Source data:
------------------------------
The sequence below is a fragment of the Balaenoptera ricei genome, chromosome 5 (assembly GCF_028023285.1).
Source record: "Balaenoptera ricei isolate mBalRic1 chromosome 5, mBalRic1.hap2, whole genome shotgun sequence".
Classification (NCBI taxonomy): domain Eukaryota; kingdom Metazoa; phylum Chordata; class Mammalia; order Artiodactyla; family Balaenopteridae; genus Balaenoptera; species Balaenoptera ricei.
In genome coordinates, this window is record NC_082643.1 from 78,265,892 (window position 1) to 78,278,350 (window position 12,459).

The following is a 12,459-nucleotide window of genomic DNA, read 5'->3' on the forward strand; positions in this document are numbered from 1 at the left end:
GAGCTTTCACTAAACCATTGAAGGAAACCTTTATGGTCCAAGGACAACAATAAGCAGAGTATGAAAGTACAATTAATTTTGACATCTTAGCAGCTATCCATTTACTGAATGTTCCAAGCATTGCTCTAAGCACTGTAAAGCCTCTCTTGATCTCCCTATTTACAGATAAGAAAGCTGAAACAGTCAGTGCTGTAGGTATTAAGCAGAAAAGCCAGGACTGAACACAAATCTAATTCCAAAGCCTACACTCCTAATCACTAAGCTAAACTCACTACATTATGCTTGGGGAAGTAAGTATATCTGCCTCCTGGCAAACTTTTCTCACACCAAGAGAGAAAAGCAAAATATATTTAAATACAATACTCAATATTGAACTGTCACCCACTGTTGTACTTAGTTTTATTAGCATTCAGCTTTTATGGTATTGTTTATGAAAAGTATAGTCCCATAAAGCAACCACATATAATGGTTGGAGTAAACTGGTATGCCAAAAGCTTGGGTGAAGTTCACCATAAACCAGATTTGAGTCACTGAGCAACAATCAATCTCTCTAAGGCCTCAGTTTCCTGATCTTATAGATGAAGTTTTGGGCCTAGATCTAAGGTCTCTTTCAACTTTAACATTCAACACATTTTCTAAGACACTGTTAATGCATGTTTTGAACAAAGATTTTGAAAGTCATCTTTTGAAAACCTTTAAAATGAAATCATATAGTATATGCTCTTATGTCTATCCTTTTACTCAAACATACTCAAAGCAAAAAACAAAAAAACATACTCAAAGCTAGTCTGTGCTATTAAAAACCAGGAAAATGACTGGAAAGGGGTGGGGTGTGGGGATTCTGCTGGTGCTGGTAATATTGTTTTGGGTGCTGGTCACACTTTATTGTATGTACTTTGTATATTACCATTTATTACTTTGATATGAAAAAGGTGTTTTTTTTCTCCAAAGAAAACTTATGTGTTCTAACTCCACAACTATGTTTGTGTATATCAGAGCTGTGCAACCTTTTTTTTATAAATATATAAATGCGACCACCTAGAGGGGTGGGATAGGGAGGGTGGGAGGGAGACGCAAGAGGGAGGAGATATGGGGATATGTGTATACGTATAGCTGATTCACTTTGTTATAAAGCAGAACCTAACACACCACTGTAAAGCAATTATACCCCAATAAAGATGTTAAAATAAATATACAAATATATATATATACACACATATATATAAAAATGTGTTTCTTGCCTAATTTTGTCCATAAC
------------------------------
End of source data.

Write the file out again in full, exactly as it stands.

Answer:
The sequence below is a fragment of the Balaenoptera ricei genome, chromosome 5 (assembly GCF_028023285.1).
Source record: "Balaenoptera ricei isolate mBalRic1 chromosome 5, mBalRic1.hap2, whole genome shotgun sequence".
Classification (NCBI taxonomy): domain Eukaryota; kingdom Metazoa; phylum Chordata; class Mammalia; order Artiodactyla; family Balaenopteridae; genus Balaenoptera; species Balaenoptera ricei.
In genome coordinates, this window is record NC_082643.1 from 78,265,892 (window position 1) to 78,278,350 (window position 12,459).

The following is a 12,459-nucleotide window of genomic DNA, read 5'->3' on the forward strand; positions in this document are numbered from 1 at the left end:
GAGCTTTCACTAAACCATTGAAGGAAACCTTTATGGTCCAAGGACAACAATAAGCAGAGTATGAAAGTACAATTAATTTTGACATCTTAGCAGCTATCCATTTACTGAATGTTCCAAGCATTGCTCTAAGCACTGTAAAGCCTCTCTTGATCTCCCTATTTACAGATAAGAAAGCTGAAACAGTCAGTGCTGTAGGTATTAAGCAGAAAAGCCAGGACTGAACACAAATCTAATTCCAAAGCCTACACTCCTAATCACTAAGCTAAACTCACTACATTATGCTTGGGGAAGTAAGTATATCTGCCTCCTGGCAAACTTTTCTCACACCAAGAGAGAAAAGCAAAATATATTTAAATACAATACTCAATATTGAACTGTCACCCACTGTTGTACTTAGTTTTATTAGCATTCAGCTTTTATGGTATTGTTTATGAAAAGTATAGTCCCATAAAGCAACCACATATAATGGTTGGAGTAAACTGGTATGCCAAAAGCTTGGGTGAAGTTCACCATAAACCAGATTTGAGTCACTGAGCAACAATCAATCTCTCTAAGGCCTCAGTTTCCTGATCTTATAGATGAAGTTTTGGGCCTAGATCTAAGGTCTCTTTCAACTTTAACATTCAACACATTTTCTAAGACACTGTTAATGCATGTTTTGAACAAAGATTTTGAAAGTCATCTTTTGAAAACCTTTAAAATGAAATCATATAGTATATGCTCTTATGTCTATCCTTTTACTCAAACATACTCAAAGCAAAAAACAAAAAAACATACTCAAAGCTAGTCTGTGCTATTAAAAACCAGGAAAATGACTGGAAAGGGGTGGGGTGTGGGGATTCTGCTGGTGCTGGTAATATTGTTTTGGGTGCTGGTCACACTTTATTGTATGTACTTTGTATATTACCATTTATTACTTTGATATGAAAAAGGTGTTTTTTTTCTCCAAAGAAAACTTATGTGTTCTAACTCCACAACTATGTTTGTGTATATCAGAGCTGTGCAACCTTTTTTTTATAAATATATAAATGCGACCACCTAGAGGGGTGGGATAGGGAGGGTGGGAGGGAGACGCAAGAGGGAGGAGATATGGGGATATGTGTATACGTATAGCTGATTCACTTTGTTATAAAGCAGAACCTAACACACCACTGTAAAGCAATTATACCCCAATAAAGATGTTAAAATAAATATACAAATATATATATATACACACATATATATAAAAATGTGTTTCTTGCCTAATTTTGTCCATAAC